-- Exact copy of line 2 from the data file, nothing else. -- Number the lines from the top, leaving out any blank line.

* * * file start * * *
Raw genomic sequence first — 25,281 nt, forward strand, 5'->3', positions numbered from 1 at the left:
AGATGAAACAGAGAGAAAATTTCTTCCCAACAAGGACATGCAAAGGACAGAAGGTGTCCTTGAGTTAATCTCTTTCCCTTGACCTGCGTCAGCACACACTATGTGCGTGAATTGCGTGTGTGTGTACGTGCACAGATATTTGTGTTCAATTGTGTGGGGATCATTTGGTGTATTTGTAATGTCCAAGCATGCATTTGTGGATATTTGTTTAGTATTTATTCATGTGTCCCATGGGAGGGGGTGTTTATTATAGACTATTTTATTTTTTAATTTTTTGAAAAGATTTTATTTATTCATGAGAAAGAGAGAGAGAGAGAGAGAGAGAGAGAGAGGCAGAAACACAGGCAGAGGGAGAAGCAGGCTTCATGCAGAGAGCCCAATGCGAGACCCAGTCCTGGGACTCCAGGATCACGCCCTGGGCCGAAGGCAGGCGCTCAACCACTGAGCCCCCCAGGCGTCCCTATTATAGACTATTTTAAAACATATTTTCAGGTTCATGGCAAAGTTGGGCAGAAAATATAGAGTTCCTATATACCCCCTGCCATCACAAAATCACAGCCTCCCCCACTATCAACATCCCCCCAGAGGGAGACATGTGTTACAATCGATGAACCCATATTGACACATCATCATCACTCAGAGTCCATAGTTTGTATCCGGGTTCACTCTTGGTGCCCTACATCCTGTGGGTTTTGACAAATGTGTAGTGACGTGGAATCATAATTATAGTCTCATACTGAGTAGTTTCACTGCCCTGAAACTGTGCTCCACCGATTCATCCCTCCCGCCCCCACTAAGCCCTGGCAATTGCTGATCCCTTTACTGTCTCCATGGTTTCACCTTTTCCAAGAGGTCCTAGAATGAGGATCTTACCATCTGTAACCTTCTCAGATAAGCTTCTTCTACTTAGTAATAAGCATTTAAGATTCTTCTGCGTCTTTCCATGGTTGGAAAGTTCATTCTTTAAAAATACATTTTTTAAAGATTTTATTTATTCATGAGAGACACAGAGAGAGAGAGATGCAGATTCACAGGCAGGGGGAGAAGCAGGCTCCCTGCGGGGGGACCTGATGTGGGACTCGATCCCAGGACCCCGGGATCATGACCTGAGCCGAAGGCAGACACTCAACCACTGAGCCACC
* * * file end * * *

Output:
AGATGAAACAGAGAGAAAATTTCTTCCCAACAAGGACATGCAAAGGACAGAAGGTGTCCTTGAGTTAATCTCTTTCCCTTGACCTGCGTCAGCACACACTATGTGCGTGAATTGCGTGTGTGTGTACGTGCACAGATATTTGTGTTCAATTGTGTGGGGATCATTTGGTGTATTTGTAATGTCCAAGCATGCATTTGTGGATATTTGTTTAGTATTTATTCATGTGTCCCATGGGAGGGGGTGTTTATTATAGACTATTTTATTTTTTAATTTTTTGAAAAGATTTTATTTATTCATGAGAAAGAGAGAGAGAGAGAGAGAGAGAGAGAGAGGCAGAAACACAGGCAGAGGGAGAAGCAGGCTTCATGCAGAGAGCCCAATGCGAGACCCAGTCCTGGGACTCCAGGATCACGCCCTGGGCCGAAGGCAGGCGCTCAACCACTGAGCCCCCCAGGCGTCCCTATTATAGACTATTTTAAAACATATTTTCAGGTTCATGGCAAAGTTGGGCAGAAAATATAGAGTTCCTATATACCCCCTGCCATCACAAAATCACAGCCTCCCCCACTATCAACATCCCCCCAGAGGGAGACATGTGTTACAATCGATGAACCCATATTGACACATCATCATCACTCAGAGTCCATAGTTTGTATCCGGGTTCACTCTTGGTGCCCTACATCCTGTGGGTTTTGACAAATGTGTAGTGACGTGGAATCATAATTATAGTCTCATACTGAGTAGTTTCACTGCCCTGAAACTGTGCTCCACCGATTCATCCCTCCCGCCCCCACTAAGCCCTGGCAATTGCTGATCCCTTTACTGTCTCCATGGTTTCACCTTTTCCAAGAGGTCCTAGAATGAGGATCTTACCATCTGTAACCTTCTCAGATAAGCTTCTTCTACTTAGTAATAAGCATTTAAGATTCTTCTGCGTCTTTCCATGGTTGGAAAGTTCATTCTTTAAAAATACATTTTTTAAAGATTTTATTTATTCATGAGAGACACAGAGAGAGAGAGATGCAGATTCACAGGCAGGGGGAGAAGCAGGCTCCCTGCGGGGGGACCTGATGTGGGACTCGATCCCAGGACCCCGGGATCATGACCTGAGCCGAAGGCAGACACTCAACCACTGAGCCACC